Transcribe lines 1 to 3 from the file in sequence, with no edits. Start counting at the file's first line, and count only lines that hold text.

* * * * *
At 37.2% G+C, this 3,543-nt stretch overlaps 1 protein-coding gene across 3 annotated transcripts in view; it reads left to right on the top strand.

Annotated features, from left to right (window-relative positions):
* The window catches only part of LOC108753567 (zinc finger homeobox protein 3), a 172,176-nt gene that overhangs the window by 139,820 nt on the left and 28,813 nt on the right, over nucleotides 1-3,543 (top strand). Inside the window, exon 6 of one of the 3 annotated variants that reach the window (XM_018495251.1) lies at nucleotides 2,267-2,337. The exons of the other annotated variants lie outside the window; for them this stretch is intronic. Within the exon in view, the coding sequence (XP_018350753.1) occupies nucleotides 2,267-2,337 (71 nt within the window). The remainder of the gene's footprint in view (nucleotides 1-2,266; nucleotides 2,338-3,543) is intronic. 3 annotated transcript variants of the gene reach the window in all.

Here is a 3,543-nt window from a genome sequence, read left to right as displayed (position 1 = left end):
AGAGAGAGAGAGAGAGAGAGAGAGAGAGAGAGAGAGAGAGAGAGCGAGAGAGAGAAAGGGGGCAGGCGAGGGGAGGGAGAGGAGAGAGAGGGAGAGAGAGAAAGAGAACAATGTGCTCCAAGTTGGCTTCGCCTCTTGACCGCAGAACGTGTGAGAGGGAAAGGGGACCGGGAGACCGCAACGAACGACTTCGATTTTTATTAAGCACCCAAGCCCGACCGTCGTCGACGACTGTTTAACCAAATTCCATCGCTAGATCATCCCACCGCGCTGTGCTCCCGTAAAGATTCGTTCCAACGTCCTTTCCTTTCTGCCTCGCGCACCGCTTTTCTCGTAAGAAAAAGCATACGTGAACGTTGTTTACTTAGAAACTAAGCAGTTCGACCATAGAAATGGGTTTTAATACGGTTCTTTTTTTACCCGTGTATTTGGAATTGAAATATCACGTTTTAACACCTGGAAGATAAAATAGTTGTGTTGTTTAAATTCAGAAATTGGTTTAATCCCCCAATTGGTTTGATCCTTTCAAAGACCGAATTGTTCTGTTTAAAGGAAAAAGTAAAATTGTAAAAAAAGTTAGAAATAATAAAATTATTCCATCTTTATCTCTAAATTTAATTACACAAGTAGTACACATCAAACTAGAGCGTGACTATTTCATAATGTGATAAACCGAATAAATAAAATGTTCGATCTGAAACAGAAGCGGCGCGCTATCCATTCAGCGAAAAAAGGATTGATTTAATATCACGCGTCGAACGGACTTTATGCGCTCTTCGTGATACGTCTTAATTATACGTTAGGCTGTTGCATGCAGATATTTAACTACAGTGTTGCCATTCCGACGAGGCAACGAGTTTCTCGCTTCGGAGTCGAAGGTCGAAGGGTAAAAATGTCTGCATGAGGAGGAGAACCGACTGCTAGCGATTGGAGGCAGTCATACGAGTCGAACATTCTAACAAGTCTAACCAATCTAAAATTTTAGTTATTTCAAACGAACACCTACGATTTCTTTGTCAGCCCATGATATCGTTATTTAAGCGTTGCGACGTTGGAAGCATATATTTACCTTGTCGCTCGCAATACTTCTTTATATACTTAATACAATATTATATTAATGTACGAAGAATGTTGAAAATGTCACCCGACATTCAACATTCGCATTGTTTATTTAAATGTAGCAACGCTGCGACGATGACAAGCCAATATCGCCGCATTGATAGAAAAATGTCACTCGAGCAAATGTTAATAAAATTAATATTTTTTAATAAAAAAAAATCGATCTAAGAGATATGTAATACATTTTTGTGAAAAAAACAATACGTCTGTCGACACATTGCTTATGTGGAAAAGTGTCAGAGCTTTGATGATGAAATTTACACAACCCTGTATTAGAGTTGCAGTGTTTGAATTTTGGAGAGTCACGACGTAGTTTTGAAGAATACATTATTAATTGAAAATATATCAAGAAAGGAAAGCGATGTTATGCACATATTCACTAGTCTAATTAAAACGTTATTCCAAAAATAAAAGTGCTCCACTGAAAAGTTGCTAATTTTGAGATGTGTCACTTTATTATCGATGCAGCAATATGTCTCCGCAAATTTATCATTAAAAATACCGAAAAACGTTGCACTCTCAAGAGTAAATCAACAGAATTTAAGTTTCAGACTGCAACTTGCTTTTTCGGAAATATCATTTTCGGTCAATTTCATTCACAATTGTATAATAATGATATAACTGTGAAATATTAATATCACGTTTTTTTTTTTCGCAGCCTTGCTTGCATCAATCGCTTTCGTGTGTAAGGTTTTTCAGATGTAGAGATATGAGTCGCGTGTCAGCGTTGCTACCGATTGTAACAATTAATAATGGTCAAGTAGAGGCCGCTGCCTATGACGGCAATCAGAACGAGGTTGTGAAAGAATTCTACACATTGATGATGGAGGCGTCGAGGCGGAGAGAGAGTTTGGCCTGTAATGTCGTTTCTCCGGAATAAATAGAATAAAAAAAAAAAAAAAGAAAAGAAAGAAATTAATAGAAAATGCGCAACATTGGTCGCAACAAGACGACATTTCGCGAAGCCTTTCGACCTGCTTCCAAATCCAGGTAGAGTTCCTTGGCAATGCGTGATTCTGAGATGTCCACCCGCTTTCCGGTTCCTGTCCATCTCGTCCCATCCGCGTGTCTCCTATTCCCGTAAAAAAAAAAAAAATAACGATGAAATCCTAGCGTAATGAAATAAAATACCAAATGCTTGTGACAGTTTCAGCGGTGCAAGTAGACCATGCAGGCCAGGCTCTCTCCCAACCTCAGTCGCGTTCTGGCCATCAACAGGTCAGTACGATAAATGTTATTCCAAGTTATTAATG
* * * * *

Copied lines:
At 37.2% G+C, this 3,543-nt stretch overlaps 1 protein-coding gene across 3 annotated transcripts in view; it reads left to right on the top strand.

Annotated features, from left to right (window-relative positions):
* The window catches only part of LOC108753567 (zinc finger homeobox protein 3), a 172,176-nt gene that overhangs the window by 139,820 nt on the left and 28,813 nt on the right, over nucleotides 1-3,543 (top strand). Inside the window, exon 6 of one of the 3 annotated variants that reach the window (XM_018495251.1) lies at nucleotides 2,267-2,337. The exons of the other annotated variants lie outside the window; for them this stretch is intronic. Within the exon in view, the coding sequence (XP_018350753.1) occupies nucleotides 2,267-2,337 (71 nt within the window). The remainder of the gene's footprint in view (nucleotides 1-2,266; nucleotides 2,338-3,543) is intronic. 3 annotated transcript variants of the gene reach the window in all.